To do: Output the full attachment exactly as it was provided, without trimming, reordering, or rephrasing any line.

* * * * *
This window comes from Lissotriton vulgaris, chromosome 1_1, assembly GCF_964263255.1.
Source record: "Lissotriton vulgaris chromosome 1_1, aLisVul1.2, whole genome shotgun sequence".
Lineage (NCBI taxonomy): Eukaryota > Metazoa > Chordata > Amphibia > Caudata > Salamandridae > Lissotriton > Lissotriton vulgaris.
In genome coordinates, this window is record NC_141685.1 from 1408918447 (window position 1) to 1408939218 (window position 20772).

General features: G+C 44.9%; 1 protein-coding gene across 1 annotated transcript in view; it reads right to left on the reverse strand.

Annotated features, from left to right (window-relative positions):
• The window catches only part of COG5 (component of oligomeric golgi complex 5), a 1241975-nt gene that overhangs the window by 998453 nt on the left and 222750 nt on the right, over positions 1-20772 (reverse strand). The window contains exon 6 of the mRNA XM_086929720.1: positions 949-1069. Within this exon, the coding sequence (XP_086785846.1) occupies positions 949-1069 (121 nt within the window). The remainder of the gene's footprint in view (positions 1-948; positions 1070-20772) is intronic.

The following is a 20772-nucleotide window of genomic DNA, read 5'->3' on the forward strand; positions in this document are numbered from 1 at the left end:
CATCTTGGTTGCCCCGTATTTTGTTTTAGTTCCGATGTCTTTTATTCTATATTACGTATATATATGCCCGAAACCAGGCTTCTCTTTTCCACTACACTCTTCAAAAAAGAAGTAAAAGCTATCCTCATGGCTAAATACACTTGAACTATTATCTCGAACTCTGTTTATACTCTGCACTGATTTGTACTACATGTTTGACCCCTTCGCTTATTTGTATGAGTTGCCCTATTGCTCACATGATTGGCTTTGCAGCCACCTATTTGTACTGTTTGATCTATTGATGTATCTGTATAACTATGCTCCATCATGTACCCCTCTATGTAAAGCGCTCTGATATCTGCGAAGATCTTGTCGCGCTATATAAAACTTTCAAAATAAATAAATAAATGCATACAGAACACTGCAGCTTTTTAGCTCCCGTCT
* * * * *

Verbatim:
This window comes from Lissotriton vulgaris, chromosome 1_1, assembly GCF_964263255.1.
Source record: "Lissotriton vulgaris chromosome 1_1, aLisVul1.2, whole genome shotgun sequence".
Lineage (NCBI taxonomy): Eukaryota > Metazoa > Chordata > Amphibia > Caudata > Salamandridae > Lissotriton > Lissotriton vulgaris.
In genome coordinates, this window is record NC_141685.1 from 1408918447 (window position 1) to 1408939218 (window position 20772).

General features: G+C 44.9%; 1 protein-coding gene across 1 annotated transcript in view; it reads right to left on the reverse strand.

Annotated features, from left to right (window-relative positions):
• The window catches only part of COG5 (component of oligomeric golgi complex 5), a 1241975-nt gene that overhangs the window by 998453 nt on the left and 222750 nt on the right, over positions 1-20772 (reverse strand). The window contains exon 6 of the mRNA XM_086929720.1: positions 949-1069. Within this exon, the coding sequence (XP_086785846.1) occupies positions 949-1069 (121 nt within the window). The remainder of the gene's footprint in view (positions 1-948; positions 1070-20772) is intronic.

The following is a 20772-nucleotide window of genomic DNA, read 5'->3' on the forward strand; positions in this document are numbered from 1 at the left end:
CATCTTGGTTGCCCCGTATTTTGTTTTAGTTCCGATGTCTTTTATTCTATATTACGTATATATATGCCCGAAACCAGGCTTCTCTTTTCCACTACACTCTTCAAAAAAGAAGTAAAAGCTATCCTCATGGCTAAATACACTTGAACTATTATCTCGAACTCTGTTTATACTCTGCACTGATTTGTACTACATGTTTGACCCCTTCGCTTATTTGTATGAGTTGCCCTATTGCTCACATGATTGGCTTTGCAGCCACCTATTTGTACTGTTTGATCTATTGATGTATCTGTATAACTATGCTCCATCATGTACCCCTCTATGTAAAGCGCTCTGATATCTGCGAAGATCTTGTCGCGCTATATAAAACTTTCAAAATAAATAAATAAATGCATACAGAACACTGCAGCTTTTTAGCTCCCGTCT